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Canadian Journal of Cardiology

Evaluating Transcatheter Aortic Valve Replacement in Kidney Transplant Recipients: Characterizing Opportunities to Improve Outcomes

  • Ngan N. Lam
    Affiliations
    Department of Medicine, Division of Nephrology, University of Alberta, Edmonton, Alberta, Canada
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  • Matthew T. James
    Correspondence
    Corresponding author: Dr Matthew T. James, Division of Nephrology, Department of Medicine, Department of Community Health Sciences, University of Calgary, 3280 Hospital Dr. NW, Calgary, Alberta T2N 4Z6, Canada. Tel.: +1-403-220-6499; fax: +1-403-210-6660.
    Affiliations
    Department of Medicine and Department of Community Health Sciences, Libin Cardiovascular Institute of Alberta, O’Brien Institute for Public Health, Cumming School of Medicine, University of Calgary, Calgary, Alberta, Canada
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Published:February 12, 2019DOI:https://doi.org/10.1016/j.cjca.2019.02.002
      In Canada and other high-income countries, population aging is contributing to an increasing prevalence of multimorbidity, adding considerable complexity to healthcare and creating a growing need to evaluate the effectiveness, appropriateness, and safety of interventions in patients with unique management considerations.
      • Forman D.E.
      • Maurer M.S.
      • Boyd C.
      • et al.
      Multimorbidity in older adults with cardiovascular disease.
      Patients with severe aortic stenosis and chronic kidney disease (CKD) exemplify the complexity and treatment challenges that can occur as diseases that accompany aging coincide.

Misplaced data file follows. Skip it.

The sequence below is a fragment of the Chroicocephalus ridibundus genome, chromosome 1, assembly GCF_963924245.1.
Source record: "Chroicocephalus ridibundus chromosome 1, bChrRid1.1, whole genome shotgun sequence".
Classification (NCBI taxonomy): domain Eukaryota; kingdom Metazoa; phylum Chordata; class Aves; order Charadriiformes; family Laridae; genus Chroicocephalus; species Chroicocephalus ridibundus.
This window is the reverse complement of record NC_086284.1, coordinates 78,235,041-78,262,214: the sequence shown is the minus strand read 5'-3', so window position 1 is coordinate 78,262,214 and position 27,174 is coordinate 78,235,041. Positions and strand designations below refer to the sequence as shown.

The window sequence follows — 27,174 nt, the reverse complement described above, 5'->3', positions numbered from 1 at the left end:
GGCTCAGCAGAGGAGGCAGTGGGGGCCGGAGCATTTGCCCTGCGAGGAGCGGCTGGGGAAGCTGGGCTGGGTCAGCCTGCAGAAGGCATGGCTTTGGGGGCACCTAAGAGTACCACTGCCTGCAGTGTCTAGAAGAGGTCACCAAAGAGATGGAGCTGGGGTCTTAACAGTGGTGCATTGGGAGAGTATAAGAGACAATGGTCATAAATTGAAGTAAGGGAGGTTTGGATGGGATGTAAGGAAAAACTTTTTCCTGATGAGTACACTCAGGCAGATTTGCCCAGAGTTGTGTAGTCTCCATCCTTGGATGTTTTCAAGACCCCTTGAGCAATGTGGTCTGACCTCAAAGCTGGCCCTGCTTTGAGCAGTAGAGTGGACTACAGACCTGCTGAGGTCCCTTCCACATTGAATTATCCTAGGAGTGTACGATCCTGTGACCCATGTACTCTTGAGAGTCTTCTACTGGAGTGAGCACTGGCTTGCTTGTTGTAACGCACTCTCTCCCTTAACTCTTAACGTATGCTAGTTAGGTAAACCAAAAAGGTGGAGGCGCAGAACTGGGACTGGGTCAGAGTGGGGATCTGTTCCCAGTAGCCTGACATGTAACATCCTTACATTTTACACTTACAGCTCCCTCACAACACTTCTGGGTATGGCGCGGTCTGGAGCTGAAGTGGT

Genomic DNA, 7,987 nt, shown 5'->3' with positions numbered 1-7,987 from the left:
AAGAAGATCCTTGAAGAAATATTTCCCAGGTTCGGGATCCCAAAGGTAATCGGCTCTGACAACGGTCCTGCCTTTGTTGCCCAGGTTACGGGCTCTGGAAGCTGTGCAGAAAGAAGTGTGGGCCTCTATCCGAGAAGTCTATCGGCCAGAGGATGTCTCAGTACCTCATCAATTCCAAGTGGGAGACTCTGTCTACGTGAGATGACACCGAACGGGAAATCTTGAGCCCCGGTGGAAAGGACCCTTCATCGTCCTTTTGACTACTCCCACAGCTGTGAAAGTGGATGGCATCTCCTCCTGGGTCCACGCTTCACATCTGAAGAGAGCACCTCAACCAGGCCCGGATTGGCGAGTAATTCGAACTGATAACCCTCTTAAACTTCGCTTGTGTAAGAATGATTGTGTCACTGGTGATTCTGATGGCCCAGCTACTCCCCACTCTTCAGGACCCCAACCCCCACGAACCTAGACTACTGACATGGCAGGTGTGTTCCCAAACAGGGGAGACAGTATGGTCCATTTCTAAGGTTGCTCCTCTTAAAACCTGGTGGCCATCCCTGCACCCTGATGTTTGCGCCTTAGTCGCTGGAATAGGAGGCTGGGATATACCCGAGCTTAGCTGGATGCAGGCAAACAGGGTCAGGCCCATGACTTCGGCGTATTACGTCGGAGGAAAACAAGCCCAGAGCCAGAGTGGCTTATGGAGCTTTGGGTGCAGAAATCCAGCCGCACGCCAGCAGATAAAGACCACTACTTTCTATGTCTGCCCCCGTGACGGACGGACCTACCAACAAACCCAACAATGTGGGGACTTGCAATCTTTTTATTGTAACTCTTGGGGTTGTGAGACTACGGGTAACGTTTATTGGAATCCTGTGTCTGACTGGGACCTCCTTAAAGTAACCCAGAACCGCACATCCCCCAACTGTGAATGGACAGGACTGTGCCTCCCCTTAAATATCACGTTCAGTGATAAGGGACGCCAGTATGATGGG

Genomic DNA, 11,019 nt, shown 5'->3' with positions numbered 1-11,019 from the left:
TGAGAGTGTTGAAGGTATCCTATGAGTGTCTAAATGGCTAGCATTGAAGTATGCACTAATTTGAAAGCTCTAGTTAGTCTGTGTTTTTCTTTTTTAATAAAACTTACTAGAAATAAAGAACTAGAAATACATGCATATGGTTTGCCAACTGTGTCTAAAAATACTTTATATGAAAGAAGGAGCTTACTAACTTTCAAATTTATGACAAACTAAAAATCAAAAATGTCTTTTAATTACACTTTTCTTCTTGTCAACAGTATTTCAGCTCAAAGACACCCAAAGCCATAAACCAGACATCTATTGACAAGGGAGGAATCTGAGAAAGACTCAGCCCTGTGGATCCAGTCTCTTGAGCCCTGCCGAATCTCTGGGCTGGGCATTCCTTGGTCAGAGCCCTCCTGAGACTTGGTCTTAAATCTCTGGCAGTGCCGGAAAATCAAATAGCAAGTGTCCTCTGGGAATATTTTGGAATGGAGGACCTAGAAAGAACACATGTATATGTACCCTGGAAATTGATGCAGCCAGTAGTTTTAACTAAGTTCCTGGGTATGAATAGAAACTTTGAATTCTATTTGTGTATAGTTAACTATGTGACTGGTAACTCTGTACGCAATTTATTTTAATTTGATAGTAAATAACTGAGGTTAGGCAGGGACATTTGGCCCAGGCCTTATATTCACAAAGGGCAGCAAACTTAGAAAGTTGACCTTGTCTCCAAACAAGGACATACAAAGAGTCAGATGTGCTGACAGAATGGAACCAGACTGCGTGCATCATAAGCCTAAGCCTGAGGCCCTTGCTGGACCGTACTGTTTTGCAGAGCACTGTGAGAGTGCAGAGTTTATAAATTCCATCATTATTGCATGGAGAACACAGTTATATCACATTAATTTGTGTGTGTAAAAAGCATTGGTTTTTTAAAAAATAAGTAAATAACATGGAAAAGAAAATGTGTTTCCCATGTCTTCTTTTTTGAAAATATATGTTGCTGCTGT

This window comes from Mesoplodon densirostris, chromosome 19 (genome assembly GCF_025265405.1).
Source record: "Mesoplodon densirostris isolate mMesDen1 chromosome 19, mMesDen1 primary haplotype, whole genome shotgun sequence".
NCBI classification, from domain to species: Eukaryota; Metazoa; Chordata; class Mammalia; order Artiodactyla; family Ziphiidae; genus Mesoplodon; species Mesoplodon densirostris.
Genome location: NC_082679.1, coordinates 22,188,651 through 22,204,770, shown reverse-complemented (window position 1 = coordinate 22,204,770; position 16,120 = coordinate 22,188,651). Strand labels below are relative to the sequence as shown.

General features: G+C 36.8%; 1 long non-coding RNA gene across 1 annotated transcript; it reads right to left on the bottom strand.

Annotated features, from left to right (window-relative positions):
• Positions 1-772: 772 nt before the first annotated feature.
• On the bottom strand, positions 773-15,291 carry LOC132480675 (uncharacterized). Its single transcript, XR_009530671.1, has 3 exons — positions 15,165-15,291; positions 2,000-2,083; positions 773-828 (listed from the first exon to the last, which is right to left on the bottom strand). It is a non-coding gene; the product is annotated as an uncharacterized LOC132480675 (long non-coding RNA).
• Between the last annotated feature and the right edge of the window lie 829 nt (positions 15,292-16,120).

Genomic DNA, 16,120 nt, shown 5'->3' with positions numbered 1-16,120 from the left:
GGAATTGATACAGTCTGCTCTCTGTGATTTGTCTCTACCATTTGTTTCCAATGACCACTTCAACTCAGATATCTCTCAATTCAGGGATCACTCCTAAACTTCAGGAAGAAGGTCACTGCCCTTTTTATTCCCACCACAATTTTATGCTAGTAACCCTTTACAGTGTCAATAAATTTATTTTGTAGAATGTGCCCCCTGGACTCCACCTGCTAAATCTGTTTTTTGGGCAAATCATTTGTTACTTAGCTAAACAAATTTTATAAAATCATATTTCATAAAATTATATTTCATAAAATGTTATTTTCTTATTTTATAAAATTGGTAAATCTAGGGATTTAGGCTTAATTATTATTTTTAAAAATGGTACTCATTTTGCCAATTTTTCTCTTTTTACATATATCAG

• Bello A.K.
      • Hemmelgarn B.
      • Lloyd A.
      • et al.
      Associations among estimated glomerular filtration rate, proteinuria, and adverse cardiovascular outcomes.
      • Vavilis G.
      • Bäck M.
      • Occhino G.
      • et al.
      Kidney dysfunction and the risk of developing aortic stenosis.
      Outcomes with surgical aortic valve replacement have historically been poorer for patients with advanced CKD, complicated by high rates of worsening kidney function, kidney failure requiring dialysis, major adverse cardiac events, and mortality.
      • Patel K.K.
      • Shah S.Y.
      • Arrigain S.
      • et al.
      Characteristics and outcomes of patients with aortic stenosis and chronic kidney disease.
      • Pineda A.M.
      • Kevin Harrison J.
      • Kleiman N.S.
      • et al.
      Clinical impact of baseline chronic kidney disease in patients undergoing transcatheter or surgical aortic valve replacement.
      Given the high perioperative risks of surgical value replacement, transcatheter aortic valve replacement (TAVR) has become an attractive, less-invasive treatment option than surgical aortic valve replacement for many patients. Although patients with CKD have typically been excluded from randomized controlled trials in this area, observational studies have reported that TAVR is associated with better clinical outcomes compared with surgical valve replacement in patients with CKD.
      • Cheng X.
      • Hu Q.
      • Zhao H.
      • Qin S.
      • Zhang D.
      Transcatheter versus surgical aortic valve replacement in patients with chronic kidney disease: a meta-analysis.
      • Kumar N.
      • Khera R.
      • Garg N.
      • et al.
      Comparison of outcomes of transcatheter versus surgical aortic valve replacement in patients with chronic kidney disease.
      • Steinmetz T.
      • Witberg G.
      • Chagnac A.
      • et al.
      Transcatheter aortic valve implantation versus conservative treatment in chronic kidney disease patients.
      Kidney transplant recipients are a particularly unique group of patients with CKD who are at risk of both allograft failure and cardiovascular disease (including valve disease) due to aging, a high prevalence of traditional cardiac risk factors, exposure to CKD-specific risk factors (including those that may be accrued from previous time undergoing dialysis), and transplant-specific factors (many related to the effects of immunosuppressive medications).
      • Lam N.N.
      • Klarenbach S.
      • Quinn R.R.
      • et al.
      Renal function, albuminuria, and the risk of cardiovascular events after kidney transplantation.